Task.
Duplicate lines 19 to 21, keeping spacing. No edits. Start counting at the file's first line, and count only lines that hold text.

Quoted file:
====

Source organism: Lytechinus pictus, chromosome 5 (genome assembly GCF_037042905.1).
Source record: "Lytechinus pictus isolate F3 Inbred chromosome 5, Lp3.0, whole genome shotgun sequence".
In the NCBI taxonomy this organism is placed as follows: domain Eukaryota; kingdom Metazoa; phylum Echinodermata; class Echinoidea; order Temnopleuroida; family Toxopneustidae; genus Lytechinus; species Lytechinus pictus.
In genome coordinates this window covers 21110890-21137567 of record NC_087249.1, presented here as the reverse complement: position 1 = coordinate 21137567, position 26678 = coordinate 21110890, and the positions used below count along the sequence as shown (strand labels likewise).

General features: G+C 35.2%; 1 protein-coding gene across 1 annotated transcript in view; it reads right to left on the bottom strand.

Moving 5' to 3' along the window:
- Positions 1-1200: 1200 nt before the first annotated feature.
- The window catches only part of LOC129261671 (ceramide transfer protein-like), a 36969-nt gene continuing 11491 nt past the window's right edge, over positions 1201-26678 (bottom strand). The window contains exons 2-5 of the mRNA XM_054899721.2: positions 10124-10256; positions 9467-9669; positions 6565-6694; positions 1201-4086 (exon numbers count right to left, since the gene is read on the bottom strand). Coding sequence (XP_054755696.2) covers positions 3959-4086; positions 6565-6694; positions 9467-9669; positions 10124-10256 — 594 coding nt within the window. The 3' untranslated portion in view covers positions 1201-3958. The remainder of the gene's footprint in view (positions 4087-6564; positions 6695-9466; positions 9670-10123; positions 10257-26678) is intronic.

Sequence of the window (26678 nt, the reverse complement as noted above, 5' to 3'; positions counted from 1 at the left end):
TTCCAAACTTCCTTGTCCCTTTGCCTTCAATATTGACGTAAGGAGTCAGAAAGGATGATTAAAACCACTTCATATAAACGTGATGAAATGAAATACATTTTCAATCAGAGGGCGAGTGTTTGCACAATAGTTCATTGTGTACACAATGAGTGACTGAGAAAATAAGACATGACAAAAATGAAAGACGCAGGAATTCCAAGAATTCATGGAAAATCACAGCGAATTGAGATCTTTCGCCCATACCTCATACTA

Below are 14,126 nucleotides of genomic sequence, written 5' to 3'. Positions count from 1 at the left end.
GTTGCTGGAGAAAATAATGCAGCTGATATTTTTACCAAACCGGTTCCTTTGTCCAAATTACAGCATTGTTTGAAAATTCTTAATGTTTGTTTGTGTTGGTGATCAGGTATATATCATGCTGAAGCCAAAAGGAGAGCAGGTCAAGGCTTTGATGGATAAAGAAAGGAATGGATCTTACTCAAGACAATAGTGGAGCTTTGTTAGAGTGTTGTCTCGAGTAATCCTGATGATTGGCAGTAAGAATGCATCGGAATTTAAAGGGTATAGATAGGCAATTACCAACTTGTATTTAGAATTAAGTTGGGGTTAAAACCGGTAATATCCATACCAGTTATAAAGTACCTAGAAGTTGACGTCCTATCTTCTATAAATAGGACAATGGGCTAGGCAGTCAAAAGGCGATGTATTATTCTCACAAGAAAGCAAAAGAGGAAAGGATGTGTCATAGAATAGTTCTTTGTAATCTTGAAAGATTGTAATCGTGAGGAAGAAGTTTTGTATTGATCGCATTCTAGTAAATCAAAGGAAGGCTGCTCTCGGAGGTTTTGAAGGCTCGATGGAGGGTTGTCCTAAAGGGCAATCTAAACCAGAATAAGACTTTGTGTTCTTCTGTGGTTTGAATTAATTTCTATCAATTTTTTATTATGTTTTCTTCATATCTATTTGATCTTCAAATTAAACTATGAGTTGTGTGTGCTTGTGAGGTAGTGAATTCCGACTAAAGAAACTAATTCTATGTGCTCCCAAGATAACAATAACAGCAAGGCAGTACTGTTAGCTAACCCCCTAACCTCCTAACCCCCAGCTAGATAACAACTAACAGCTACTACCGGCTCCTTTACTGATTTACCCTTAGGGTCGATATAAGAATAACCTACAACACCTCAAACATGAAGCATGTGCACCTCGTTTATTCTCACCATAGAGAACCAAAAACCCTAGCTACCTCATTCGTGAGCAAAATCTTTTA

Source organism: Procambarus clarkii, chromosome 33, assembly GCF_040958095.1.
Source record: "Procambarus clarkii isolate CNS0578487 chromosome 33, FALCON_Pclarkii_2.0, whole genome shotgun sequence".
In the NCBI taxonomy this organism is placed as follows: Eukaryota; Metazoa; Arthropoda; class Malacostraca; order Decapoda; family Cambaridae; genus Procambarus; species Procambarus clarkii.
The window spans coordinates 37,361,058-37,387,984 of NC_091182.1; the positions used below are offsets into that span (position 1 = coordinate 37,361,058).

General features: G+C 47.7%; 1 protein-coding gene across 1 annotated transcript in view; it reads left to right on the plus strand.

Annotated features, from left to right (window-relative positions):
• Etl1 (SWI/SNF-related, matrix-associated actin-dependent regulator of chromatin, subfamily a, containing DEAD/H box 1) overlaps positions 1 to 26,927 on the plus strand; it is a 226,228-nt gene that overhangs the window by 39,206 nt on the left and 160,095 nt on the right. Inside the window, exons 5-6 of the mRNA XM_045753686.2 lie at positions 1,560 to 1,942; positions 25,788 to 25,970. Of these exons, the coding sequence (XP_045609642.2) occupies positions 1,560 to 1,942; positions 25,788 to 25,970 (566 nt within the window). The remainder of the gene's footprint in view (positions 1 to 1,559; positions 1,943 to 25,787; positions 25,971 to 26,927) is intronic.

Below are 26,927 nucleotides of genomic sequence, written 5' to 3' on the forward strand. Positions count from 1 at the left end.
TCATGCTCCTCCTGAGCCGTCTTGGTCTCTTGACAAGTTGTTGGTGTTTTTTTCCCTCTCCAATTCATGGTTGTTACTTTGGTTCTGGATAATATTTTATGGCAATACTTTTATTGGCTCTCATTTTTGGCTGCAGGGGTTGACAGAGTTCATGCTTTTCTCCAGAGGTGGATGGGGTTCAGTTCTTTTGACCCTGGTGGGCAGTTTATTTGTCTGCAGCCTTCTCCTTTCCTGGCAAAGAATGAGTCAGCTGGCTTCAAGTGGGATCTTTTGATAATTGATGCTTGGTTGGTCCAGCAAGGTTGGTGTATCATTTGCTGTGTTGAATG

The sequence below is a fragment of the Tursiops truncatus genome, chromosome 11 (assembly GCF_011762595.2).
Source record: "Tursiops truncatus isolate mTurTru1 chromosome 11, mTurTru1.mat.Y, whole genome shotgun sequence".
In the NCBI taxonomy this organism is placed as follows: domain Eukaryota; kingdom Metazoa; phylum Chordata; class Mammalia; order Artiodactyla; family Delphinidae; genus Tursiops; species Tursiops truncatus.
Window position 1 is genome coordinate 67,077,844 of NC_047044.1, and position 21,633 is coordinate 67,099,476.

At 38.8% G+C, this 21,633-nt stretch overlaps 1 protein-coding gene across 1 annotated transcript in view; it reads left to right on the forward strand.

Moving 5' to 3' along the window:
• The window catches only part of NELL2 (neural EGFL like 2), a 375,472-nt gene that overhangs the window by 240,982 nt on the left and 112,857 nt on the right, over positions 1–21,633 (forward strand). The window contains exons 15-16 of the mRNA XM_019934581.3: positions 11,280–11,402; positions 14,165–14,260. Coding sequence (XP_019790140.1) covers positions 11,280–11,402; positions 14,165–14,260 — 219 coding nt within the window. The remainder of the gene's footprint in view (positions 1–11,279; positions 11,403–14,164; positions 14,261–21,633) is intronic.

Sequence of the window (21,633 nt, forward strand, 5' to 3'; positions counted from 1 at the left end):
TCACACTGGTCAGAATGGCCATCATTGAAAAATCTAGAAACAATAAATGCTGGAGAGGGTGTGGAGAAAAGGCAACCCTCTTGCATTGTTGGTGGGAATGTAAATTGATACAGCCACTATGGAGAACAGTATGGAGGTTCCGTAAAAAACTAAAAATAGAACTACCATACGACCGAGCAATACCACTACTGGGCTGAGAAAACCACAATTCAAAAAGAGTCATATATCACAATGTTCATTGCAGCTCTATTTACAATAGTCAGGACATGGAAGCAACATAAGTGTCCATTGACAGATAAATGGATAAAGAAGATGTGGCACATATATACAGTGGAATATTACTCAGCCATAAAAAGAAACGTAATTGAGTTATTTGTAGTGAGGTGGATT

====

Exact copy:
• Etl1 (SWI/SNF-related, matrix-associated actin-dependent regulator of chromatin, subfamily a, containing DEAD/H box 1) overlaps positions 1 to 26,927 on the plus strand; it is a 226,228-nt gene that overhangs the window by 39,206 nt on the left and 160,095 nt on the right. Inside the window, exons 5-6 of the mRNA XM_045753686.2 lie at positions 1,560 to 1,942; positions 25,788 to 25,970. Of these exons, the coding sequence (XP_045609642.2) occupies positions 1,560 to 1,942; positions 25,788 to 25,970 (566 nt within the window). The remainder of the gene's footprint in view (positions 1 to 1,559; positions 1,943 to 25,787; positions 25,971 to 26,927) is intronic.

Below are 26,927 nucleotides of genomic sequence, written 5' to 3' on the forward strand. Positions count from 1 at the left end.
TCATGCTCCTCCTGAGCCGTCTTGGTCTCTTGACAAGTTGTTGGTGTTTTTTTCCCTCTCCAATTCATGGTTGTTACTTTGGTTCTGGATAATATTTTATGGCAATACTTTTATTGGCTCTCATTTTTGGCTGCAGGGGTTGACAGAGTTCATGCTTTTCTCCAGAGGTGGATGGGGTTCAGTTCTTTTGACCCTGGTGGGCAGTTTATTTGTCTGCAGCCTTCTCCTTTCCTGGCAAAGAATGAGTCAGCTGGCTTCAAGTGGGATCTTTTGATAATTGATGCTTGGTTGGTCCAGCAAGGTTGGTGTATCATTTGCTGTGTTGAATG